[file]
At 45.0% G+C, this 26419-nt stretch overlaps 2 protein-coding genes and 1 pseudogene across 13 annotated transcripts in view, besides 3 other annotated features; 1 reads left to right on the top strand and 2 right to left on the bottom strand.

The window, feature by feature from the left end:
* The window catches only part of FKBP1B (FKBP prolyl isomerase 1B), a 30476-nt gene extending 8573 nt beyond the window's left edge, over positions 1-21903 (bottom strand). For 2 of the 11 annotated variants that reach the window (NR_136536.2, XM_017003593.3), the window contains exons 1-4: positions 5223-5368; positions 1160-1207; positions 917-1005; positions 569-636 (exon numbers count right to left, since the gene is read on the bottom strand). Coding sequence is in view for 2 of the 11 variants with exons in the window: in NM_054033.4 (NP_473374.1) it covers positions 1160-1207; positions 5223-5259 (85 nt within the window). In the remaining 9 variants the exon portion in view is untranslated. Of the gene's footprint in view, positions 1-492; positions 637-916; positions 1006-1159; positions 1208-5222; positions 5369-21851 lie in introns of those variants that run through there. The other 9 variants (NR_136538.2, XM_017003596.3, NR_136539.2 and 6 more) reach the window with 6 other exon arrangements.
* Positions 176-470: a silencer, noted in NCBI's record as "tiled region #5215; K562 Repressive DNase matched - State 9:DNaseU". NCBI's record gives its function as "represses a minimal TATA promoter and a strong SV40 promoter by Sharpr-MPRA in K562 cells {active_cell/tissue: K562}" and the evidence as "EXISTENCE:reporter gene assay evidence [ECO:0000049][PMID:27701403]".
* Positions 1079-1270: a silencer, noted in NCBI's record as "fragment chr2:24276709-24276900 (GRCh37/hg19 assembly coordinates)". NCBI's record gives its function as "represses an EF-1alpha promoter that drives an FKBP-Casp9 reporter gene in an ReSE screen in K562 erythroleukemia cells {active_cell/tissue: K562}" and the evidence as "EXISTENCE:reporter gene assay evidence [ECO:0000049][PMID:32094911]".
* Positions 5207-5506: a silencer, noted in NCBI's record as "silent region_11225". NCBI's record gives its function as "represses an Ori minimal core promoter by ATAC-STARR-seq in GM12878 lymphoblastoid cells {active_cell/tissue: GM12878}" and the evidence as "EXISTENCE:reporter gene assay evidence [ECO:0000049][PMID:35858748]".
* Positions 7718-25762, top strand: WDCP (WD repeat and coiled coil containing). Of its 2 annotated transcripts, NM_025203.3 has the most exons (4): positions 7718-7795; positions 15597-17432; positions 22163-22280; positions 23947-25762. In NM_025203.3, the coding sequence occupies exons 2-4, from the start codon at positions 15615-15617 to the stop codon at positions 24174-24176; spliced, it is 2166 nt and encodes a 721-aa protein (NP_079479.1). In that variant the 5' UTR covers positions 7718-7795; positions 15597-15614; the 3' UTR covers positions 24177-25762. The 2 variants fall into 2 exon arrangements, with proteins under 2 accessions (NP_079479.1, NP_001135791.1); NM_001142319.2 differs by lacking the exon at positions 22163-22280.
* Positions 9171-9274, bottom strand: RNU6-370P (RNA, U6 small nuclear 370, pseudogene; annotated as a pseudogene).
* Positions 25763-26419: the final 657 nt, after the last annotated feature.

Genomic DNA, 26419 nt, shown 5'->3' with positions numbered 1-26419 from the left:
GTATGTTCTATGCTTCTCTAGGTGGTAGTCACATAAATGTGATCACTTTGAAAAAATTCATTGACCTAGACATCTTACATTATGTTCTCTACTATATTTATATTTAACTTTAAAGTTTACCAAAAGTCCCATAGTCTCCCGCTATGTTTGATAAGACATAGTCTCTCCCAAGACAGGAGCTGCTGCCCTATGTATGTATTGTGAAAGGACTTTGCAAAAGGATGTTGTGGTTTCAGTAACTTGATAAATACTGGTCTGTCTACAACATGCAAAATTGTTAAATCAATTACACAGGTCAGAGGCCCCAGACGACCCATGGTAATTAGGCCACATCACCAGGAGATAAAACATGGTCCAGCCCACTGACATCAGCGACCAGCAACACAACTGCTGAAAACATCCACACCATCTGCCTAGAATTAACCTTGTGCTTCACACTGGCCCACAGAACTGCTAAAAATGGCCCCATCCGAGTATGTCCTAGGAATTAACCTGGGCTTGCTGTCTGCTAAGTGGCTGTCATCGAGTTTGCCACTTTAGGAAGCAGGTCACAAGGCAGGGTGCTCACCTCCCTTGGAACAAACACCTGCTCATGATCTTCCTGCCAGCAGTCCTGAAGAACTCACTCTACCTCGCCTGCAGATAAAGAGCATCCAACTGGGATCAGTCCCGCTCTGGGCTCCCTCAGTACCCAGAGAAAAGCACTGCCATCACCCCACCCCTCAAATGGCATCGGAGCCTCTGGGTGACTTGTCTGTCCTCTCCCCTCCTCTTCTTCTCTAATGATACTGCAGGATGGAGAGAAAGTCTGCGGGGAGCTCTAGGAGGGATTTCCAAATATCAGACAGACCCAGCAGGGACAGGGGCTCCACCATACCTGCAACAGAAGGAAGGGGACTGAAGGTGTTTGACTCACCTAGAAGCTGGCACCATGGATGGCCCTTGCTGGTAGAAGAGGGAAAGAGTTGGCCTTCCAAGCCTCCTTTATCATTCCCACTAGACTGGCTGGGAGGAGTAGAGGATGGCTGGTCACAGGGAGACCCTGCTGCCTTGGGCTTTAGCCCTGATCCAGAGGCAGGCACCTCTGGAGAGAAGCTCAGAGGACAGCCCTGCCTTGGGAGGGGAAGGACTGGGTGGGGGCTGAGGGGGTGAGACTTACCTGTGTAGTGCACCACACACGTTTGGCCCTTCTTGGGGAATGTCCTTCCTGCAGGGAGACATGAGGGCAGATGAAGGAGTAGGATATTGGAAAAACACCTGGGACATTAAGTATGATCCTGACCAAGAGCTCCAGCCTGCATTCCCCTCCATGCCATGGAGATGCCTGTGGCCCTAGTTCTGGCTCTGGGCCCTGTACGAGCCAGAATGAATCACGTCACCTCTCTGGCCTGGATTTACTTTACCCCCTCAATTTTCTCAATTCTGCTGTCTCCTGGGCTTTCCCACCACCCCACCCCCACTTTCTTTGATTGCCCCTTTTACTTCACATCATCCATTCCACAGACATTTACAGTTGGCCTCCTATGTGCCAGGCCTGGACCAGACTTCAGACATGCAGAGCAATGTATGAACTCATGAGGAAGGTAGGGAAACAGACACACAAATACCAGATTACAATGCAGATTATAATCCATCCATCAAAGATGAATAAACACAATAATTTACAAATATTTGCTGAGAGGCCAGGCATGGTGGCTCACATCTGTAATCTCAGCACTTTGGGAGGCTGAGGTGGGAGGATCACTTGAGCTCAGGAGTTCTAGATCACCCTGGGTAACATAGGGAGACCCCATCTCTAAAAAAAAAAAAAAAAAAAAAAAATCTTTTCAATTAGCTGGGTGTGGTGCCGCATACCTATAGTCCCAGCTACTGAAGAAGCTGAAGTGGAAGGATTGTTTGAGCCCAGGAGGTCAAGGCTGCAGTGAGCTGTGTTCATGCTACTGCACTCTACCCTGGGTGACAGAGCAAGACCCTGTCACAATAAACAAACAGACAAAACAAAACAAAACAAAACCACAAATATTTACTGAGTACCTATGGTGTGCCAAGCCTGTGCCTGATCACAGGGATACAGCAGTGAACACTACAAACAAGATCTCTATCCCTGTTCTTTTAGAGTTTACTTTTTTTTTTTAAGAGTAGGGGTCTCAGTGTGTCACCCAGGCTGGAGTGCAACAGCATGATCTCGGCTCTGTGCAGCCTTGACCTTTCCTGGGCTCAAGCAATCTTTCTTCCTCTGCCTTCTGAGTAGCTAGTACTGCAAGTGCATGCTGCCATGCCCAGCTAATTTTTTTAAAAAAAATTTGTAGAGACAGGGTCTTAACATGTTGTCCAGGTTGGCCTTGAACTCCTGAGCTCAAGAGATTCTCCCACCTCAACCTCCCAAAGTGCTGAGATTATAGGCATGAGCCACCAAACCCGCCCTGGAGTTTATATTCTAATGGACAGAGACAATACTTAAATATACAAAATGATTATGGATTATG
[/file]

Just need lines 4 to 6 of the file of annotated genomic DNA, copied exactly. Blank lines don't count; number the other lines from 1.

* Positions 176-470: a silencer, noted in NCBI's record as "tiled region #5215; K562 Repressive DNase matched - State 9:DNaseU". NCBI's record gives its function as "represses a minimal TATA promoter and a strong SV40 promoter by Sharpr-MPRA in K562 cells {active_cell/tissue: K562}" and the evidence as "EXISTENCE:reporter gene assay evidence [ECO:0000049][PMID:27701403]".
* Positions 1079-1270: a silencer, noted in NCBI's record as "fragment chr2:24276709-24276900 (GRCh37/hg19 assembly coordinates)". NCBI's record gives its function as "represses an EF-1alpha promoter that drives an FKBP-Casp9 reporter gene in an ReSE screen in K562 erythroleukemia cells {active_cell/tissue: K562}" and the evidence as "EXISTENCE:reporter gene assay evidence [ECO:0000049][PMID:32094911]".
* Positions 5207-5506: a silencer, noted in NCBI's record as "silent region_11225". NCBI's record gives its function as "represses an Ori minimal core promoter by ATAC-STARR-seq in GM12878 lymphoblastoid cells {active_cell/tissue: GM12878}" and the evidence as "EXISTENCE:reporter gene assay evidence [ECO:0000049][PMID:35858748]".